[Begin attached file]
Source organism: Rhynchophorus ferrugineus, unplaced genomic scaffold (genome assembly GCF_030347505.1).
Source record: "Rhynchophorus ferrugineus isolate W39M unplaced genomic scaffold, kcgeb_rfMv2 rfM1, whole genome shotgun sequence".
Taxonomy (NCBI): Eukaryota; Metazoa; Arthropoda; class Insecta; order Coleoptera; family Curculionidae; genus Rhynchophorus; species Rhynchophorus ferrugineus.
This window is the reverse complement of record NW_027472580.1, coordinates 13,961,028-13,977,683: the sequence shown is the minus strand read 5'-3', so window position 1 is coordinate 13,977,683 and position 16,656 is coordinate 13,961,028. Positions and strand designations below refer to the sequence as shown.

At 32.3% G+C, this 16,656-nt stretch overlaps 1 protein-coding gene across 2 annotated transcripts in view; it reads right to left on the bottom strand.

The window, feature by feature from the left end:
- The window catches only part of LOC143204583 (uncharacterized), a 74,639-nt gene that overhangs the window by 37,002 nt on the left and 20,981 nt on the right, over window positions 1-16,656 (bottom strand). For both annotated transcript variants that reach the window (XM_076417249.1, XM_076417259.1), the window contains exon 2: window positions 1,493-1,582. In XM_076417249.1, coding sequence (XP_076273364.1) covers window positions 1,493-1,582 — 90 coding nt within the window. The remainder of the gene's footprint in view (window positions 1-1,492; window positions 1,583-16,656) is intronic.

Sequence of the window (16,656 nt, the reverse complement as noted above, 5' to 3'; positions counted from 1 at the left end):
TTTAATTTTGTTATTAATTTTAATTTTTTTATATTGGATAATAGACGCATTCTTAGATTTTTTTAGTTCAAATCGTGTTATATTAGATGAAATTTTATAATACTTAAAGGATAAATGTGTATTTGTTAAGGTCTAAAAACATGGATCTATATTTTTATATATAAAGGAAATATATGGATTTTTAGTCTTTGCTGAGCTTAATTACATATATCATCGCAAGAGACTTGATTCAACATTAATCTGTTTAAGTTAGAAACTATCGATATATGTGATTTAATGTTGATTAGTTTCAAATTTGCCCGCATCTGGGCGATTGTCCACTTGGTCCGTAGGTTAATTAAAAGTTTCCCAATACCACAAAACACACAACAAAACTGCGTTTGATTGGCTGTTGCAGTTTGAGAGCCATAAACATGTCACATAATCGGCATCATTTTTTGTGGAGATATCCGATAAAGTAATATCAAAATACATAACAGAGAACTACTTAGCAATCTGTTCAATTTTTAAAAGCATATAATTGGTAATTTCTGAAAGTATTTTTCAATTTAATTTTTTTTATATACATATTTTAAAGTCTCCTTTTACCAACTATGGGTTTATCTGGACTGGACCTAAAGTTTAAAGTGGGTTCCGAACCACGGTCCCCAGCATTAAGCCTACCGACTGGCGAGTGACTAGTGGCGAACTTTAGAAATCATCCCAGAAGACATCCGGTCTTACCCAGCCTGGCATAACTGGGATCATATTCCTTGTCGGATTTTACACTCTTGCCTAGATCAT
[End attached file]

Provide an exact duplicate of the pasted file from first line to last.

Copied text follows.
Source organism: Rhynchophorus ferrugineus, unplaced genomic scaffold (genome assembly GCF_030347505.1).
Source record: "Rhynchophorus ferrugineus isolate W39M unplaced genomic scaffold, kcgeb_rfMv2 rfM1, whole genome shotgun sequence".
Taxonomy (NCBI): Eukaryota; Metazoa; Arthropoda; class Insecta; order Coleoptera; family Curculionidae; genus Rhynchophorus; species Rhynchophorus ferrugineus.
This window is the reverse complement of record NW_027472580.1, coordinates 13,961,028-13,977,683: the sequence shown is the minus strand read 5'-3', so window position 1 is coordinate 13,977,683 and position 16,656 is coordinate 13,961,028. Positions and strand designations below refer to the sequence as shown.

At 32.3% G+C, this 16,656-nt stretch overlaps 1 protein-coding gene across 2 annotated transcripts in view; it reads right to left on the bottom strand.

The window, feature by feature from the left end:
- The window catches only part of LOC143204583 (uncharacterized), a 74,639-nt gene that overhangs the window by 37,002 nt on the left and 20,981 nt on the right, over window positions 1-16,656 (bottom strand). For both annotated transcript variants that reach the window (XM_076417249.1, XM_076417259.1), the window contains exon 2: window positions 1,493-1,582. In XM_076417249.1, coding sequence (XP_076273364.1) covers window positions 1,493-1,582 — 90 coding nt within the window. The remainder of the gene's footprint in view (window positions 1-1,492; window positions 1,583-16,656) is intronic.

Sequence of the window (16,656 nt, the reverse complement as noted above, 5' to 3'; positions counted from 1 at the left end):
TTTAATTTTGTTATTAATTTTAATTTTTTTATATTGGATAATAGACGCATTCTTAGATTTTTTTAGTTCAAATCGTGTTATATTAGATGAAATTTTATAATACTTAAAGGATAAATGTGTATTTGTTAAGGTCTAAAAACATGGATCTATATTTTTATATATAAAGGAAATATATGGATTTTTAGTCTTTGCTGAGCTTAATTACATATATCATCGCAAGAGACTTGATTCAACATTAATCTGTTTAAGTTAGAAACTATCGATATATGTGATTTAATGTTGATTAGTTTCAAATTTGCCCGCATCTGGGCGATTGTCCACTTGGTCCGTAGGTTAATTAAAAGTTTCCCAATACCACAAAACACACAACAAAACTGCGTTTGATTGGCTGTTGCAGTTTGAGAGCCATAAACATGTCACATAATCGGCATCATTTTTTGTGGAGATATCCGATAAAGTAATATCAAAATACATAACAGAGAACTACTTAGCAATCTGTTCAATTTTTAAAAGCATATAATTGGTAATTTCTGAAAGTATTTTTCAATTTAATTTTTTTTATATACATATTTTAAAGTCTCCTTTTACCAACTATGGGTTTATCTGGACTGGACCTAAAGTTTAAAGTGGGTTCCGAACCACGGTCCCCAGCATTAAGCCTACCGACTGGCGAGTGACTAGTGGCGAACTTTAGAAATCATCCCAGAAGACATCCGGTCTTACCCAGCCTGGCATAACTGGGATCATATTCCTTGTCGGATTTTACACTCTTGCCTAGATCAT